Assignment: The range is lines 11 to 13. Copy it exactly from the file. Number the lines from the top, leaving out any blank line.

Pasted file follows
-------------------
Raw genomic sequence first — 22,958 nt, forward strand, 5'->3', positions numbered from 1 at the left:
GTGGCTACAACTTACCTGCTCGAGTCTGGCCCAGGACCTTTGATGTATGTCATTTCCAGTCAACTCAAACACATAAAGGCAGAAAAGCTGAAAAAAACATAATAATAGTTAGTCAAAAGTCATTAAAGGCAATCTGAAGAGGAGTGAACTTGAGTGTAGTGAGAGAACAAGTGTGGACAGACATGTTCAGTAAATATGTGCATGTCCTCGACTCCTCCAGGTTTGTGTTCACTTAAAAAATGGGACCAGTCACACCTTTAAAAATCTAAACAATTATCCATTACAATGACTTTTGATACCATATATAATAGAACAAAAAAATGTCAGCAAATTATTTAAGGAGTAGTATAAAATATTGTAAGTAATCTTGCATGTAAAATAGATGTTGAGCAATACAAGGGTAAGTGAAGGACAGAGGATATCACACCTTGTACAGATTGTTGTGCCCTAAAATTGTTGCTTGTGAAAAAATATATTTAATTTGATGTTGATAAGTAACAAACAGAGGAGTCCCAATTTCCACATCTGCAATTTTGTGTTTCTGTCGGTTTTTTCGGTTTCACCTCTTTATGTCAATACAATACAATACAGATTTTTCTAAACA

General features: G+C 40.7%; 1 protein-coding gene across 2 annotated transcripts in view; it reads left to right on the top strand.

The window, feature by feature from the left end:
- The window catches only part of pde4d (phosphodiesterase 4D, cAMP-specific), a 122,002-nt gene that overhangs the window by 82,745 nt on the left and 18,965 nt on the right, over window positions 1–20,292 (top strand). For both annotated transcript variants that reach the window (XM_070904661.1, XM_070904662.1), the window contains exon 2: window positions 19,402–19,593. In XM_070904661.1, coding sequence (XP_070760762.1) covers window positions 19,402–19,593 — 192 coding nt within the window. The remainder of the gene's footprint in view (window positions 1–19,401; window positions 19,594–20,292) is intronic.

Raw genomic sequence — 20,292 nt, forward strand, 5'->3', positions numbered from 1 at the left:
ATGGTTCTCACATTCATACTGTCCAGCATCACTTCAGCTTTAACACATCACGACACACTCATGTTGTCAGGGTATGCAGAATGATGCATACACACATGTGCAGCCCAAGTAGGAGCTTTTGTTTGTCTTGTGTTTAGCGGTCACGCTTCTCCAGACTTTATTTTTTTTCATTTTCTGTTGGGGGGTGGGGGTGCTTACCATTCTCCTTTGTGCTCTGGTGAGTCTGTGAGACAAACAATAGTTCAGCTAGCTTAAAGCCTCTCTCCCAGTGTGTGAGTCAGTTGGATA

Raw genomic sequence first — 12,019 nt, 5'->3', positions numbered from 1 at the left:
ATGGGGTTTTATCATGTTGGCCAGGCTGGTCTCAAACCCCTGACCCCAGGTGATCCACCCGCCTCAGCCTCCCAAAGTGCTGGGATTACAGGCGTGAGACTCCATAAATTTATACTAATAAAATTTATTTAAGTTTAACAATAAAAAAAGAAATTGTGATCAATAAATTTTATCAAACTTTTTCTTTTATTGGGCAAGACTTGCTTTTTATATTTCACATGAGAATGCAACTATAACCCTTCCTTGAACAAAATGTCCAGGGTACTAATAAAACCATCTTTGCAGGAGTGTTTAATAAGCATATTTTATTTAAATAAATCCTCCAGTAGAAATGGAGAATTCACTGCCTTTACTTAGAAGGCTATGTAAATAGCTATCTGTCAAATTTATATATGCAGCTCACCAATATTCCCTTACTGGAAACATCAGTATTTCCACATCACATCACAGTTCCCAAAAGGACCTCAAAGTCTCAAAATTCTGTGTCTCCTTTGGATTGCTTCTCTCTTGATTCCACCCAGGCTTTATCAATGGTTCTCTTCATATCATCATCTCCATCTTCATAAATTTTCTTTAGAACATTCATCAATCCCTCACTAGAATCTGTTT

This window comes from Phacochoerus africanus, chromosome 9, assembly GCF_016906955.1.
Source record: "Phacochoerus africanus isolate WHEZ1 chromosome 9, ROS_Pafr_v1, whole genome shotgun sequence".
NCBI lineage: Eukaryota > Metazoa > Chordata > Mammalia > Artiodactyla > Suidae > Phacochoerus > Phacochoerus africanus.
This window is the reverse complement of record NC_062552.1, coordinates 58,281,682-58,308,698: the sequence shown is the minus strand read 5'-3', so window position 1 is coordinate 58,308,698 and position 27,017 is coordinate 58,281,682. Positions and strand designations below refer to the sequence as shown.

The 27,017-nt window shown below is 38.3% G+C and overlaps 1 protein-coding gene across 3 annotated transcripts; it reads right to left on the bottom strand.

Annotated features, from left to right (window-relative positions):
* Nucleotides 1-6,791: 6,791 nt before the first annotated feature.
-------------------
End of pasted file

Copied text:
Source record: "Phacochoerus africanus isolate WHEZ1 chromosome 9, ROS_Pafr_v1, whole genome shotgun sequence".
NCBI lineage: Eukaryota > Metazoa > Chordata > Mammalia > Artiodactyla > Suidae > Phacochoerus > Phacochoerus africanus.
This window is the reverse complement of record NC_062552.1, coordinates 58,281,682-58,308,698: the sequence shown is the minus strand read 5'-3', so window position 1 is coordinate 58,308,698 and position 27,017 is coordinate 58,281,682. Positions and strand designations below refer to the sequence as shown.